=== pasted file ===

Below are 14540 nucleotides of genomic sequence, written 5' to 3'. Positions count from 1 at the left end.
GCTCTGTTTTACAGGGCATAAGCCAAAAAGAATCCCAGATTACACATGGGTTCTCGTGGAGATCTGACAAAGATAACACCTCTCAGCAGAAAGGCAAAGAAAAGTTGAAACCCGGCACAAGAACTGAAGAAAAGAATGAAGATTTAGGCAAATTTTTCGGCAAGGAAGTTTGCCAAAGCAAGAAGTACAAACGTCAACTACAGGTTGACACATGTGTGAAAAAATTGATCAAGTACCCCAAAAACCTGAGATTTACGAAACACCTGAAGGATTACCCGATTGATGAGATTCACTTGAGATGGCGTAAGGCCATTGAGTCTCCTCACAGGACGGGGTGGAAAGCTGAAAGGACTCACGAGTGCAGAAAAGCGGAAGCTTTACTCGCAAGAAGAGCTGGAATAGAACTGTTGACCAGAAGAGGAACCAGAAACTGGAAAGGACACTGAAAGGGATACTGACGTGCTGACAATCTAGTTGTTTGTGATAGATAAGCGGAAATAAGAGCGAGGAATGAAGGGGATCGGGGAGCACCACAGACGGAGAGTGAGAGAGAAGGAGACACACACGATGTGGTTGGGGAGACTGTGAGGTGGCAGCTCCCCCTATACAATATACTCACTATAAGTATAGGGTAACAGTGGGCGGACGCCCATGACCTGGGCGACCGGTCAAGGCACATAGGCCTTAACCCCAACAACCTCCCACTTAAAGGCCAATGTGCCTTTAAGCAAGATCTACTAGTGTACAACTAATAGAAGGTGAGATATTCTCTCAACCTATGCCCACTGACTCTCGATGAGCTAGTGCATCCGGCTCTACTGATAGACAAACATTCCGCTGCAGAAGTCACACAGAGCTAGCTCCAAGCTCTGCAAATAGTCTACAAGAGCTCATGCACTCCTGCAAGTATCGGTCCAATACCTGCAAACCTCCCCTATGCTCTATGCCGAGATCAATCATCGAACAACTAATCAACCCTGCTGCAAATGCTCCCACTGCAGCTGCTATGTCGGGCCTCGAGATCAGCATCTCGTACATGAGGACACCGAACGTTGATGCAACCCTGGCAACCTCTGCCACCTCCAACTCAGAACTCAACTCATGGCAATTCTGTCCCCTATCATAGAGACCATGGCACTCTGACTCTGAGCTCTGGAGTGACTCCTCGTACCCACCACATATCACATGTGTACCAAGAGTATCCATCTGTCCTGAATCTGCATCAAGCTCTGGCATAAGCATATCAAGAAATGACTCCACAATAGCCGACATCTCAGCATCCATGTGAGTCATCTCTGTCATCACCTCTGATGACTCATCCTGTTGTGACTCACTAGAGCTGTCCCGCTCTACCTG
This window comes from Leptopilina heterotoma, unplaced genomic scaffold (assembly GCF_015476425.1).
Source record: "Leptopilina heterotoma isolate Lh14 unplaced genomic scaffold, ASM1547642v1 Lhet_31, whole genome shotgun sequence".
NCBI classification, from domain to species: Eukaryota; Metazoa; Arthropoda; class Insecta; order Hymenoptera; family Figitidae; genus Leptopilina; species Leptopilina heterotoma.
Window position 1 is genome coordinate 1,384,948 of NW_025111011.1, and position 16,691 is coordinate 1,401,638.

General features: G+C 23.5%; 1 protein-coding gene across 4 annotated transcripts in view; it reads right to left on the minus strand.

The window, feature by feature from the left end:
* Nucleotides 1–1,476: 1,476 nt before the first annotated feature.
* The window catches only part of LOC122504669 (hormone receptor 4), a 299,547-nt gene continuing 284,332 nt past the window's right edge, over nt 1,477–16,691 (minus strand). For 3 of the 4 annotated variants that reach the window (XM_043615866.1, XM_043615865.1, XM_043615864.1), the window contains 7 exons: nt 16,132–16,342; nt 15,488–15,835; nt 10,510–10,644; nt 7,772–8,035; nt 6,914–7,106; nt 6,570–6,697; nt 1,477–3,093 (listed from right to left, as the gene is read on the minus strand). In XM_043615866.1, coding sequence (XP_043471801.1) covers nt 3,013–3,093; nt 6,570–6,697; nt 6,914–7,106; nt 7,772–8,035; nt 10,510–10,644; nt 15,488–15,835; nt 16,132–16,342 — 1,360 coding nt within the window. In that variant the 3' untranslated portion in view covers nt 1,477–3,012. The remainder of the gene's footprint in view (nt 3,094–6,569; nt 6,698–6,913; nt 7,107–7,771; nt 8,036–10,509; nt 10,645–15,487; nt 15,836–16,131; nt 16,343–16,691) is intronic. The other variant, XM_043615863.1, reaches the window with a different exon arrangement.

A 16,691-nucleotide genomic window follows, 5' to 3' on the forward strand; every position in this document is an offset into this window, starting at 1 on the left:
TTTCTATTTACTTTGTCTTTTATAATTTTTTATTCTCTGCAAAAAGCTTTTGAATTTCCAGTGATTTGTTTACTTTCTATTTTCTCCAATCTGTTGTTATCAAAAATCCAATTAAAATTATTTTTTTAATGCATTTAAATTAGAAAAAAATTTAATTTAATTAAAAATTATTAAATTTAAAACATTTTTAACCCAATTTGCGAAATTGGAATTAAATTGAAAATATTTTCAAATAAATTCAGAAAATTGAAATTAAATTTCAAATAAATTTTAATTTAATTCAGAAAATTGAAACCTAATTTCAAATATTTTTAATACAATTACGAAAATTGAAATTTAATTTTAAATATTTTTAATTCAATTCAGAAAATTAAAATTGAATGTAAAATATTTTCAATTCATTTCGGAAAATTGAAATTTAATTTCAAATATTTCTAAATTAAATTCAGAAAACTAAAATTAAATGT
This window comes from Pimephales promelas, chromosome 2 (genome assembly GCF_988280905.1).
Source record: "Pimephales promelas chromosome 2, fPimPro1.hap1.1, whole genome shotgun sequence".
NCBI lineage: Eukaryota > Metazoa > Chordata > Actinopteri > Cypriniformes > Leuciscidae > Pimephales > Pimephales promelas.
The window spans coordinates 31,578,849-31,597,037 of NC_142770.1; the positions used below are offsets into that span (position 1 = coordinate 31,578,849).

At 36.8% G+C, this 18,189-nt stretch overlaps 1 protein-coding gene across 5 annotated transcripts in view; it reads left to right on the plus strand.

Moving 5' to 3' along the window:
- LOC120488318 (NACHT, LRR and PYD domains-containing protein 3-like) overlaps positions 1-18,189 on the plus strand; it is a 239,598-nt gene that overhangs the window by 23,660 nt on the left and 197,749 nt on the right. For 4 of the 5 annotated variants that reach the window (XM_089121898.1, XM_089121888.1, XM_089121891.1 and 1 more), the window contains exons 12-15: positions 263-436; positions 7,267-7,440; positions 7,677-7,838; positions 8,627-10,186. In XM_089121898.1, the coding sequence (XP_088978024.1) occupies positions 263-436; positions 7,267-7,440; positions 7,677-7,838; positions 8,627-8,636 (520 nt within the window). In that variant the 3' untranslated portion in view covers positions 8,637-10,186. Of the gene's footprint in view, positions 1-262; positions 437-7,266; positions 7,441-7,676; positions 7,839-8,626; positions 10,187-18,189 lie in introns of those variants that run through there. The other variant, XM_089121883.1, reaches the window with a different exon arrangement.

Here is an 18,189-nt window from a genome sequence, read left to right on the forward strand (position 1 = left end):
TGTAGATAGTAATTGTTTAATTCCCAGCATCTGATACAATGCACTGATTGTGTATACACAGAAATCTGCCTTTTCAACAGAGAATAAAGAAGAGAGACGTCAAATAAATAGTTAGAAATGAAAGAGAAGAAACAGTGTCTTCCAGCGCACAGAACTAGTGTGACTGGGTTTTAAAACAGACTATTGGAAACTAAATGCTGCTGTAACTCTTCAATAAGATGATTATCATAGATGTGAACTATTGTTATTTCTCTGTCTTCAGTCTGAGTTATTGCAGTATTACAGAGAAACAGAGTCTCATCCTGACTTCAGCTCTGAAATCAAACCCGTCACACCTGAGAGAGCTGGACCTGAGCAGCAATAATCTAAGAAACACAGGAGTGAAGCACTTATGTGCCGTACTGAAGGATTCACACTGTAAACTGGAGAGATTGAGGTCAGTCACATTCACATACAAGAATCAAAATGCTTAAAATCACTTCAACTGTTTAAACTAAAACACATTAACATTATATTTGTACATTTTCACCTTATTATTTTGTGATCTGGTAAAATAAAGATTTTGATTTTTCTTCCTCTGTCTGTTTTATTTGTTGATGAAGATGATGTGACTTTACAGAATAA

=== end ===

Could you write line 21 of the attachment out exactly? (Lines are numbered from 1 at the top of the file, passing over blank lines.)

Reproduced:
TGTAGATAGTAATTGTTTAATTCCCAGCATCTGATACAATGCACTGATTGTGTATACACAGAAATCTGCCTTTTCAACAGAGAATAAAGAAGAGAGACGTCAAATAAATAGTTAGAAATGAAAGAGAAGAAACAGTGTCTTCCAGCGCACAGAACTAGTGTGACTGGGTTTTAAAACAGACTATTGGAAACTAAATGCTGCTGTAACTCTTCAATAAGATGATTATCATAGATGTGAACTATTGTTATTTCTCTGTCTTCAGTCTGAGTTATTGCAGTATTACAGAGAAACAGAGTCTCATCCTGACTTCAGCTCTGAAATCAAACCCGTCACACCTGAGAGAGCTGGACCTGAGCAGCAATAATCTAAGAAACACAGGAGTGAAGCACTTATGTGCCGTACTGAAGGATTCACACTGTAAACTGGAGAGATTGAGGTCAGTCACATTCACATACAAGAATCAAAATGCTTAAAATCACTTCAACTGTTTAAACTAAAACACATTAACATTATATTTGTACATTTTCACCTTATTATTTTGTGATCTGGTAAAATAAAGATTTTGATTTTTCTTCCTCTGTCTGTTTTATTTGTTGATGAAGATGATGTGACTTTACAGAATAA